The processes which have an effect on the eventual image also include the inherent limitations of the imaging process and the imaging steps taken to translate that process into a visual end result. For example, the resolution of the digital image, which can be thought of as the smallest object in the image which can be detected, influences any final quantitative result derived from the image. A higher resolution is achieved in a digital image by displaying the image using a greater number of pixels. This spreads the overall information content in the image over a larger number of pixels and in the case of an image derived from radiation will increase the statistical fluctuation of the intensity value in each pixel. However, a greater resolution, and therefore a larger number of pixels, will result in more pixels being included in any regional contour imposed on the image for the purposes of quantitative analysis. This will have the result of improving the statistical fluctuation of the eventual quantitative result.

These, and other artefacts and contributory processes having an effect on the quantitative analysis, can be modeled. As a first step, the quantitative information, or data, which is presented as an output of the normal quantitative analysis can be modeled, either mathematically by using equations or by synthetically constructing data. Both of these procedures would be well known to those skilled in the art of medical image analysis processes and result in the quantification of an ideal process, as it would be if unaffected by artefacts or any error introduced into the quantitative process. This ideally quantified process also therefore reveals a final, ideal, quantitative result representing a quantitative result as would be achieved if there were no artefacts in the image nor any other introduced error.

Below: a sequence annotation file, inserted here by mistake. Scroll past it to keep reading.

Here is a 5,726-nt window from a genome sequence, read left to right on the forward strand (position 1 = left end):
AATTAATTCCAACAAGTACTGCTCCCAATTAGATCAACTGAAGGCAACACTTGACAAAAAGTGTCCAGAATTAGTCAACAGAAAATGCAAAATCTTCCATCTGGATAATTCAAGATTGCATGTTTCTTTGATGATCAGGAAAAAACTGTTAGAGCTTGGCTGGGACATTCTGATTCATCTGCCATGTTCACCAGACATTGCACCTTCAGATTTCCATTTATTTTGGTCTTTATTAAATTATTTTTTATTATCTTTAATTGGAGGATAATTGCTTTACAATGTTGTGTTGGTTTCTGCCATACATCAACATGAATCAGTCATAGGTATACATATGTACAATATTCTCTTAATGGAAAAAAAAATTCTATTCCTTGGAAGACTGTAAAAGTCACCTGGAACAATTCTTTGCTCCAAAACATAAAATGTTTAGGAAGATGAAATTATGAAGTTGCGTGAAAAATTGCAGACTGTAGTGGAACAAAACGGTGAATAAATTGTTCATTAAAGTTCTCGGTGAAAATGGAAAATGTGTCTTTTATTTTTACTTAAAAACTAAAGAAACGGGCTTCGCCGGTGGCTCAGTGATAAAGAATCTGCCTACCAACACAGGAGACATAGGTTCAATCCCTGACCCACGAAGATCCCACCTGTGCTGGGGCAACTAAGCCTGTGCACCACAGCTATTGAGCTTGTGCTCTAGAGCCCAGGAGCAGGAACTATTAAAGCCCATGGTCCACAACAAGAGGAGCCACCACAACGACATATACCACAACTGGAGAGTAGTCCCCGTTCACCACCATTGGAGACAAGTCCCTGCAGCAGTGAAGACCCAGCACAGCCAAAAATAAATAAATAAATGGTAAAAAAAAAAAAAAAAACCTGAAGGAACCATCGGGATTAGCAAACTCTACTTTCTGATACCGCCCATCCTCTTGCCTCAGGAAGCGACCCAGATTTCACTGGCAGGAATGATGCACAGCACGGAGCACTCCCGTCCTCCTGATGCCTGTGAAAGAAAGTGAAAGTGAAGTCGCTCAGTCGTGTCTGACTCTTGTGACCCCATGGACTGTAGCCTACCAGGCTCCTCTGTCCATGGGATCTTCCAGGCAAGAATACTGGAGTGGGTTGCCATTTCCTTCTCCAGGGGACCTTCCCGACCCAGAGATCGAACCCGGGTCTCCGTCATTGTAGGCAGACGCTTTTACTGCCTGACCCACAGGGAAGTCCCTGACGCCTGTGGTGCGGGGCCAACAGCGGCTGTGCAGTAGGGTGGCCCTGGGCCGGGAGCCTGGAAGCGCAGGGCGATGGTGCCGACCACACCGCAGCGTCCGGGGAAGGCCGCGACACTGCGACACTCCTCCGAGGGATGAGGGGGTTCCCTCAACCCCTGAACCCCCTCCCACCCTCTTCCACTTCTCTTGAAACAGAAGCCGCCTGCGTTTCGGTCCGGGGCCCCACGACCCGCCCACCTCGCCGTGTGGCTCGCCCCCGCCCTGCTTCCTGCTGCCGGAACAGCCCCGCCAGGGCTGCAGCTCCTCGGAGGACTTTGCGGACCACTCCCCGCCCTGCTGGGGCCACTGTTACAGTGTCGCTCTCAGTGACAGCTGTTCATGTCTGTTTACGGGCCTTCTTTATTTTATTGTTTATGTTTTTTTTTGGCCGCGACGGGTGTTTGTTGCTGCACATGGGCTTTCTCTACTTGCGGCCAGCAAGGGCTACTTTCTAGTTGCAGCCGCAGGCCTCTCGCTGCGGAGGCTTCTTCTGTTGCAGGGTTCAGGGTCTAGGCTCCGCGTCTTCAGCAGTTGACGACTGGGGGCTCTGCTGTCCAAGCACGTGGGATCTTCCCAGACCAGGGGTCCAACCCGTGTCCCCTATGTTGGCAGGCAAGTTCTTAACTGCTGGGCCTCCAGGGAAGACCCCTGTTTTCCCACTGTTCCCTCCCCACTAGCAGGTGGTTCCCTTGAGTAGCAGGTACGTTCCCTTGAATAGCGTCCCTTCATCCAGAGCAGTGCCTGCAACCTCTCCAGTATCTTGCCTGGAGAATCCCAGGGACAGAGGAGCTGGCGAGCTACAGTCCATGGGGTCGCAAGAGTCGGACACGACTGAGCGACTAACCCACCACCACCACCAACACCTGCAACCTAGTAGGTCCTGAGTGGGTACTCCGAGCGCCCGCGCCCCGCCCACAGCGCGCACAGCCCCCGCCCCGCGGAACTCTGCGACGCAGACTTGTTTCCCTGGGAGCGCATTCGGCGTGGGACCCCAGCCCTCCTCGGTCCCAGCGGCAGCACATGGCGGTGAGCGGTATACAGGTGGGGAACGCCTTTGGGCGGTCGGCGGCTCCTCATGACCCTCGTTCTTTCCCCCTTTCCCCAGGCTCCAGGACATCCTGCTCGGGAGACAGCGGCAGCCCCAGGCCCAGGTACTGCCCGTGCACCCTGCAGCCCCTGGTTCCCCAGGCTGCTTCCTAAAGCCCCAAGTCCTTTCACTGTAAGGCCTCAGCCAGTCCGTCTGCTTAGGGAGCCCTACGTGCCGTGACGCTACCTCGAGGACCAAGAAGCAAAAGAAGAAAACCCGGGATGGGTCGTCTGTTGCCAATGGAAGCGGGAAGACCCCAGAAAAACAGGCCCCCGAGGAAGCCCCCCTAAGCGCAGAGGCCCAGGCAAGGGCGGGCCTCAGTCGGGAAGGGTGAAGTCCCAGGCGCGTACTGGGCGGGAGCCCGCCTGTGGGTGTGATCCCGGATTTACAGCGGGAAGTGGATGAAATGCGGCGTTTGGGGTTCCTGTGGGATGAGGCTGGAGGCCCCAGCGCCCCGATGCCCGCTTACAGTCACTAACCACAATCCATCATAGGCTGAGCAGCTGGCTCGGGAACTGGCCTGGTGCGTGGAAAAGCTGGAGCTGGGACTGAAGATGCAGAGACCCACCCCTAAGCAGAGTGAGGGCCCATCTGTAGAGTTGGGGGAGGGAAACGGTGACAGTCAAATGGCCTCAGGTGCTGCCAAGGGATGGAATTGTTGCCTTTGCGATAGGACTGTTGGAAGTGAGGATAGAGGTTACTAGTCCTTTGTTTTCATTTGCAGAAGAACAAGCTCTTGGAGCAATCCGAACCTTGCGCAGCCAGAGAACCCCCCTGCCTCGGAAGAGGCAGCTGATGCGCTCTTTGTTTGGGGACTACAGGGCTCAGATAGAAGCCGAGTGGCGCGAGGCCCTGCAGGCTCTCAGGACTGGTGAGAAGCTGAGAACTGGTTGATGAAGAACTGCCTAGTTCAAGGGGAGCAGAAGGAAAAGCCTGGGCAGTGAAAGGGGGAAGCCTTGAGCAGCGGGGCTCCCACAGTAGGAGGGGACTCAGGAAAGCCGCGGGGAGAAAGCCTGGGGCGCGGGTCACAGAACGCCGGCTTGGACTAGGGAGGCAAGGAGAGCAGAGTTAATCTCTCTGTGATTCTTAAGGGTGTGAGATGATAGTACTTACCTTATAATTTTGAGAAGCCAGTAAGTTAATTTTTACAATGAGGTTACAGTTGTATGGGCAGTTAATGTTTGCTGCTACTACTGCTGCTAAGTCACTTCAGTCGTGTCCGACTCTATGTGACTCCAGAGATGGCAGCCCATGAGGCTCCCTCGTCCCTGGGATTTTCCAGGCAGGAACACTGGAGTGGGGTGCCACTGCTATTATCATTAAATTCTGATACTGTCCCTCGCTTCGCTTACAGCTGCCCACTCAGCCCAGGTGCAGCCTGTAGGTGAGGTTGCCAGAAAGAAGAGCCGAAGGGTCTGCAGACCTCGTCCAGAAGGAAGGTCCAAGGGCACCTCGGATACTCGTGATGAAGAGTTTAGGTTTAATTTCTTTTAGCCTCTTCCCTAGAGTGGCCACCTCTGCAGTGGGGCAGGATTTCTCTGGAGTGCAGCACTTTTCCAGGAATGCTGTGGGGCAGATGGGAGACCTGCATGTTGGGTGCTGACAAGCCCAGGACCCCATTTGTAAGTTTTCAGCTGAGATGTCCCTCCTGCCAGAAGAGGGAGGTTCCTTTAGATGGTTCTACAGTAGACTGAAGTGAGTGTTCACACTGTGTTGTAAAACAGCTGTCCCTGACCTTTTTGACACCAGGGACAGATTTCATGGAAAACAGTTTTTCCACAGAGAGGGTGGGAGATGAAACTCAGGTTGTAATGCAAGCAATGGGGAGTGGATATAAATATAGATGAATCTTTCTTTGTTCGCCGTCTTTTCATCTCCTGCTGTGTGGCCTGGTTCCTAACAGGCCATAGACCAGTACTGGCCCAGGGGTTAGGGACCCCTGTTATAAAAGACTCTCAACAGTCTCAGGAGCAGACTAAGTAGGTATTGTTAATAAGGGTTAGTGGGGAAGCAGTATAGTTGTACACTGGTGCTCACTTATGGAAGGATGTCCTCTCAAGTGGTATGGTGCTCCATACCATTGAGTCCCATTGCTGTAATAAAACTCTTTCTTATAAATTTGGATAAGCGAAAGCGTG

Once this ideal quantitative analysis has been modeled and an ideal quantitative result produced, the next step is identify possible image artefacts and image processing steps and to evaluate the influence of these on the quantitative analysis or quantitative evaluation. Such artefacts and image processing steps may include, as is known to those skilled in the art of medical image analysis, image resolution, noise, partial volume effect, sampling rate, time intensity behavior, subject motion, the production of outlier image, the effects of residual contrast agent, registration inaccuracies, segmentation inaccuracies and errors in placing contours. As will be appreciated by those skilled in the art, there may be other processes which affect the image data in such a way as to introduce an error into the quantitative process, and the invention may therefore be worked so as to incorporate those processes.